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UK epilepsy audit shows major deficiencies in care: who should respond and how?
  1. Tony Marson
  1. Correspondence to Professor Tony Marson, Department of Molecular and Clinical Pharmacology, University of Liverpool, Division of Neurology, The Walton Centre NHS Foundation Trust, The Clinical Sciences Centre, Lower Lane, Liverpool, UK, L9 7LJ, UK; a.g.marson{at}

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There have been very few national audits of the care provided to patients with epilepsy. The confidential enquiry into maternal deaths in epilepsy and the Clinical Standards Advisory Group report identified deficiencies in the care of people with epilepsy in the UK. However, the Department of Health's response was lukewarm and additional investment earmarked for services was not forthcoming. Neither epilepsy nor neurological conditions moved up the list of priorities for commissioning. Similarly, the National Services Framework for longer term conditions did not come with ring-fenced resources. So, will the National Audit of Seizure Management in Hospitals (NASH)1 receive a similar response? This is possible, but we should take encouragement from the success of other national audits, such as those for stroke or chronic obstructive pulmonary disease, since they played a major role in driving up standards and moving these conditions up the commissioning agenda.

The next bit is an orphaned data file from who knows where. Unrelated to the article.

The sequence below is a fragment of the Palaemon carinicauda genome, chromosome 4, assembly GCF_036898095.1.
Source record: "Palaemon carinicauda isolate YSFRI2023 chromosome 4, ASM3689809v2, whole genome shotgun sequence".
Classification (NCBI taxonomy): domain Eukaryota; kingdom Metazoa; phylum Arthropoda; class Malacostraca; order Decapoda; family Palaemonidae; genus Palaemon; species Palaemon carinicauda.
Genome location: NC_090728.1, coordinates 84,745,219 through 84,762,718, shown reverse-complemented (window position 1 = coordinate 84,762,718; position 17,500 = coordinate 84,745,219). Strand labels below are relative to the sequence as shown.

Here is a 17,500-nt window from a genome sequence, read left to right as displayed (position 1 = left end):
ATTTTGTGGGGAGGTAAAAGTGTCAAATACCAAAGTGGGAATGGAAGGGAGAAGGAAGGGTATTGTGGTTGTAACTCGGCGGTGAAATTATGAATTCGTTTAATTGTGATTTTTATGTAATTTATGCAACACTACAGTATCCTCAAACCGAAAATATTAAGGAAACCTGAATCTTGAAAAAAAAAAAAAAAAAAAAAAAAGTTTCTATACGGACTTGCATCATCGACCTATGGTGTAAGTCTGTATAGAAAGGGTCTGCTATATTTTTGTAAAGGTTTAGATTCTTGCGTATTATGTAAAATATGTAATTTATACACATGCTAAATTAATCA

Seizures account for 2–3% of emergency …

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  • Competing interests None.

  • Provenance and peer review Commissioned; internally reviewed.

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